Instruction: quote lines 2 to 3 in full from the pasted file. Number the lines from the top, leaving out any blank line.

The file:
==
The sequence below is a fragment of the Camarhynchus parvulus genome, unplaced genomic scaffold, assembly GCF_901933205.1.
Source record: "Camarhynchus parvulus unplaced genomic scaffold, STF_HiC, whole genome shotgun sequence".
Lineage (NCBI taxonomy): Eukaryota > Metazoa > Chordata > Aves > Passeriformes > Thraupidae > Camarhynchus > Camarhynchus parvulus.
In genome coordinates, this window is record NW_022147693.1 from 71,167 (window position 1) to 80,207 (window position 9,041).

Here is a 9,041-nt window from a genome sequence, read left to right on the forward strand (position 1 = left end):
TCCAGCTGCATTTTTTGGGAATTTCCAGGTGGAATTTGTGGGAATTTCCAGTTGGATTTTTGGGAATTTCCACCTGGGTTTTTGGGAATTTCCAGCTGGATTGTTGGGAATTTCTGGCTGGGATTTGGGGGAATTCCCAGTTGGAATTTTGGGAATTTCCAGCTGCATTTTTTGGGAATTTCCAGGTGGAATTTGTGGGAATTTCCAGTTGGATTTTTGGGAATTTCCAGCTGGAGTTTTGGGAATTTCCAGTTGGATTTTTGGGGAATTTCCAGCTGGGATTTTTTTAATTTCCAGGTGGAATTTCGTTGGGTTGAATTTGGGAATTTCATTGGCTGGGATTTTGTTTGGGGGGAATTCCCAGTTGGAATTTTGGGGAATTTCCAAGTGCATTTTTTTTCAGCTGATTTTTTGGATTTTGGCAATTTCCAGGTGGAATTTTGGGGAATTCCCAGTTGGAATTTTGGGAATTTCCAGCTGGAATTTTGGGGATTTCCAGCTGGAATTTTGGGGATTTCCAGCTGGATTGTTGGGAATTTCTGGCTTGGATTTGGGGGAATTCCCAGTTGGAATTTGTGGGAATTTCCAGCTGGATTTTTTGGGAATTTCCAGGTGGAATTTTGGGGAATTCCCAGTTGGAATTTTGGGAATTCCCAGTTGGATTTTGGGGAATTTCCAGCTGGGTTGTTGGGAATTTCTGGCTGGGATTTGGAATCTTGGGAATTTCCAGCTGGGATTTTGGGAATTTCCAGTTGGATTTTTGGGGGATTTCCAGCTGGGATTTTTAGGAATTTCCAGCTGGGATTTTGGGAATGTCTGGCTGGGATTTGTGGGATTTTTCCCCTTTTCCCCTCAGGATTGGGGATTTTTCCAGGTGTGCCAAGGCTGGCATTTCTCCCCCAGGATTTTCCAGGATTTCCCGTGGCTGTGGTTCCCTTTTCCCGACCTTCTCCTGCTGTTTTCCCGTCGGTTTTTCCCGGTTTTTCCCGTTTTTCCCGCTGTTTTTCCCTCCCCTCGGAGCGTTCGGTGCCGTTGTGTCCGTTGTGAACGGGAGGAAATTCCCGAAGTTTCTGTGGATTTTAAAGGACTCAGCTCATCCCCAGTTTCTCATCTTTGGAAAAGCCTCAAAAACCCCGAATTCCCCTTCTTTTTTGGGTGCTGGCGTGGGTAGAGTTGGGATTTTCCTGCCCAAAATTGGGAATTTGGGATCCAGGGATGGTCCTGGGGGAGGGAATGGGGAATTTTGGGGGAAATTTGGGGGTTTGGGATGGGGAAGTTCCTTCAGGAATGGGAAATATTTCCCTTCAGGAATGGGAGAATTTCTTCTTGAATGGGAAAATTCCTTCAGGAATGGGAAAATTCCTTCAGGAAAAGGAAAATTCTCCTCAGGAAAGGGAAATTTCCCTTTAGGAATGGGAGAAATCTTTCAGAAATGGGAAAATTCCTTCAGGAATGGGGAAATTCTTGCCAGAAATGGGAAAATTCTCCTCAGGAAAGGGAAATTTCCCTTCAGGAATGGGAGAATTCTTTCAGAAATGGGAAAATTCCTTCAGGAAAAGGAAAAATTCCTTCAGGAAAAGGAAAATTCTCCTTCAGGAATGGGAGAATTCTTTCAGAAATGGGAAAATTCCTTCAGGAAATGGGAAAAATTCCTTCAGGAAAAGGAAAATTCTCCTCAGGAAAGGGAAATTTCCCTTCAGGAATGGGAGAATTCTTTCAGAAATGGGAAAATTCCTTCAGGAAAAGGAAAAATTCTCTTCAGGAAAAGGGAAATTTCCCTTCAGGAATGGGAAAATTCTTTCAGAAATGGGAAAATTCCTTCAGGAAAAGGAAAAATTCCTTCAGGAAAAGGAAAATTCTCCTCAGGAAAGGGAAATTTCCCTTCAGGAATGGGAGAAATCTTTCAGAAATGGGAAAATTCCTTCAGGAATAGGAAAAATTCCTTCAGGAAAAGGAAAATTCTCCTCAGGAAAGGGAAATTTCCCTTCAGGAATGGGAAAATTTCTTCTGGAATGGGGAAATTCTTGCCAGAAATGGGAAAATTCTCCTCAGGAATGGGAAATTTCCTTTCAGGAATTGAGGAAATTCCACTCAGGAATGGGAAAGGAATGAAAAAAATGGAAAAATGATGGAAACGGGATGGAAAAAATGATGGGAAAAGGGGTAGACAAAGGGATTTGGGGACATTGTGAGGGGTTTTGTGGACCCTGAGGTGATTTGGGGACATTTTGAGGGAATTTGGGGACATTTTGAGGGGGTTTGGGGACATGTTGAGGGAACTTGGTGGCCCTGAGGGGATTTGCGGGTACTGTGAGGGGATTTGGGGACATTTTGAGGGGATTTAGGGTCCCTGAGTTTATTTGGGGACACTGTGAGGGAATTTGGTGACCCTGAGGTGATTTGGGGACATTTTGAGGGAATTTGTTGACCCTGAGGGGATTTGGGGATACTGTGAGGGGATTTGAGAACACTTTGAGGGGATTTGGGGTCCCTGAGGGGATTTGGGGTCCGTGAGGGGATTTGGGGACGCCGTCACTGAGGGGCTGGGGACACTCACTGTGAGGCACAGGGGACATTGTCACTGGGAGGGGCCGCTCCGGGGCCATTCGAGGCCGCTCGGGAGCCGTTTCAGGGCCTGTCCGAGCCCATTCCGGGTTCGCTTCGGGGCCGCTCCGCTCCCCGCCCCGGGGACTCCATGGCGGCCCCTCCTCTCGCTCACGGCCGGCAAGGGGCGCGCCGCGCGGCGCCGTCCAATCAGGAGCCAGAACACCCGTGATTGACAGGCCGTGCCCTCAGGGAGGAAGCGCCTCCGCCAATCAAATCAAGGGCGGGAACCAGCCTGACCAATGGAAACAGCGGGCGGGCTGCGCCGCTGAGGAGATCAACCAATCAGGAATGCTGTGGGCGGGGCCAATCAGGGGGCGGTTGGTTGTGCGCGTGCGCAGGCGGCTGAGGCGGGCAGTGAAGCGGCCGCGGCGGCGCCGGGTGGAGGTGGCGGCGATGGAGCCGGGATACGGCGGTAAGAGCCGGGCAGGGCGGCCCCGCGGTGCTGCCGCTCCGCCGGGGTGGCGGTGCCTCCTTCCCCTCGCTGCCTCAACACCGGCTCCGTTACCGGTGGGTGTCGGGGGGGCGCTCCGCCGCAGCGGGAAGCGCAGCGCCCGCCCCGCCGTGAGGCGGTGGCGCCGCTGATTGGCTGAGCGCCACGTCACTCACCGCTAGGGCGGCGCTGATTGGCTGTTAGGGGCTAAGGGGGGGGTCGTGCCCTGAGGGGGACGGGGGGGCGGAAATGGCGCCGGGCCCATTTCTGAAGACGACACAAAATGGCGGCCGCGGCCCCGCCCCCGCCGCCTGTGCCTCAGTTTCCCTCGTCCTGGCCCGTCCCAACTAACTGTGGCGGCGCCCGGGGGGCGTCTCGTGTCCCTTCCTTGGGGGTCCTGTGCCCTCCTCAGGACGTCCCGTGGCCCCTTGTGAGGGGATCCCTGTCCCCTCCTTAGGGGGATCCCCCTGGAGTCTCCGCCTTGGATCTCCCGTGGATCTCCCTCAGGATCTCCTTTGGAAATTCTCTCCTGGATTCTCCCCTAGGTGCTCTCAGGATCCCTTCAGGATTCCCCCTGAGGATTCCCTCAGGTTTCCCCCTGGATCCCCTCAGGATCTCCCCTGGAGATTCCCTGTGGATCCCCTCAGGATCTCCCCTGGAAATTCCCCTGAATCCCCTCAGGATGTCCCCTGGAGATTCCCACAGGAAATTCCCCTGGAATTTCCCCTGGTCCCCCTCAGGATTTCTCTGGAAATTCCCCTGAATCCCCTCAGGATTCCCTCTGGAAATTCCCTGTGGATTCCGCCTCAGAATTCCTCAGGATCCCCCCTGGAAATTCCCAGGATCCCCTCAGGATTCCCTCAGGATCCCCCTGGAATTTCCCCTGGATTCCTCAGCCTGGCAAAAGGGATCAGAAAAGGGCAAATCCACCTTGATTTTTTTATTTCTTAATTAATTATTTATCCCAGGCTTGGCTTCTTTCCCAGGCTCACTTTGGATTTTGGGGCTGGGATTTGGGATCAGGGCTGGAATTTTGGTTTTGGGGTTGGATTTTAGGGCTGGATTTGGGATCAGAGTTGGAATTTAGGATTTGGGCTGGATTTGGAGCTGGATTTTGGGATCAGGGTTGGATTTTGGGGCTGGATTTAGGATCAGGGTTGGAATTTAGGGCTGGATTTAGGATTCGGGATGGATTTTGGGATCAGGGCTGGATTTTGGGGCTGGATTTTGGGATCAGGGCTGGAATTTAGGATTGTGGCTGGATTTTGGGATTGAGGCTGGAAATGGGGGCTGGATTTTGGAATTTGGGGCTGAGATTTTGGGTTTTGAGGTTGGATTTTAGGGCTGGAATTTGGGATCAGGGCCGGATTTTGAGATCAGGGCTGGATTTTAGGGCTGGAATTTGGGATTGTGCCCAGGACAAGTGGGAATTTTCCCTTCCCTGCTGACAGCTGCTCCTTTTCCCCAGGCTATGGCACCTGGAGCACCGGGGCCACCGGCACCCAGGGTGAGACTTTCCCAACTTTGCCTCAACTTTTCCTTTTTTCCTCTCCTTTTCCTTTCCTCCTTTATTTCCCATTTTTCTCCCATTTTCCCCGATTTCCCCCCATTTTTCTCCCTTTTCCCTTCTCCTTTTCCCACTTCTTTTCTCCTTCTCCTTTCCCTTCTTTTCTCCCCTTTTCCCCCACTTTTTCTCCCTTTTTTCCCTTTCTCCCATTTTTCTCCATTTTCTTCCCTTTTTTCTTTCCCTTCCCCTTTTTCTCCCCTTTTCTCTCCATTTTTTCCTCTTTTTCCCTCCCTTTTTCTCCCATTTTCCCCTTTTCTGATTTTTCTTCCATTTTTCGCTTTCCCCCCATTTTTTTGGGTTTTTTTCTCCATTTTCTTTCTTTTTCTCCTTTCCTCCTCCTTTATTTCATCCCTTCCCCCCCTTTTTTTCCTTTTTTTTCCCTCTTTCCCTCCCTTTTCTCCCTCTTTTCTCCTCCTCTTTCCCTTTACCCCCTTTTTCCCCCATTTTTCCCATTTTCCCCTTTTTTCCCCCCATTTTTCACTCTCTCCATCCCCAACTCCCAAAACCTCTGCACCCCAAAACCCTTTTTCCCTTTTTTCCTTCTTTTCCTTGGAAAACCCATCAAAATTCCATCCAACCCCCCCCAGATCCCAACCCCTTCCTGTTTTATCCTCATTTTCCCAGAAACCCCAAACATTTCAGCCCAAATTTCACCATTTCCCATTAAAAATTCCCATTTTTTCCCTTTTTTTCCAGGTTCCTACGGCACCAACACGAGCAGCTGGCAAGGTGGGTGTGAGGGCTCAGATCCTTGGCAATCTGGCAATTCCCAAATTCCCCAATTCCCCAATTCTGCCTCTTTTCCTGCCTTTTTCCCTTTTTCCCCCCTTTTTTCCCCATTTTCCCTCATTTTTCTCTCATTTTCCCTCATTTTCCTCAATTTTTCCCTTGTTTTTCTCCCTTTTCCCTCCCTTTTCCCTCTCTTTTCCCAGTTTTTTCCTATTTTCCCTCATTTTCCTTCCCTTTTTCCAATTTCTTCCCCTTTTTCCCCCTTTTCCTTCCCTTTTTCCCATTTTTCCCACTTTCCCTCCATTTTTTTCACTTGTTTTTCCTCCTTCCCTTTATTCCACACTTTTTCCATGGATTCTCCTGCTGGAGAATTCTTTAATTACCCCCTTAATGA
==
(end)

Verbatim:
Source record: "Camarhynchus parvulus unplaced genomic scaffold, STF_HiC, whole genome shotgun sequence".
Lineage (NCBI taxonomy): Eukaryota > Metazoa > Chordata > Aves > Passeriformes > Thraupidae > Camarhynchus > Camarhynchus parvulus.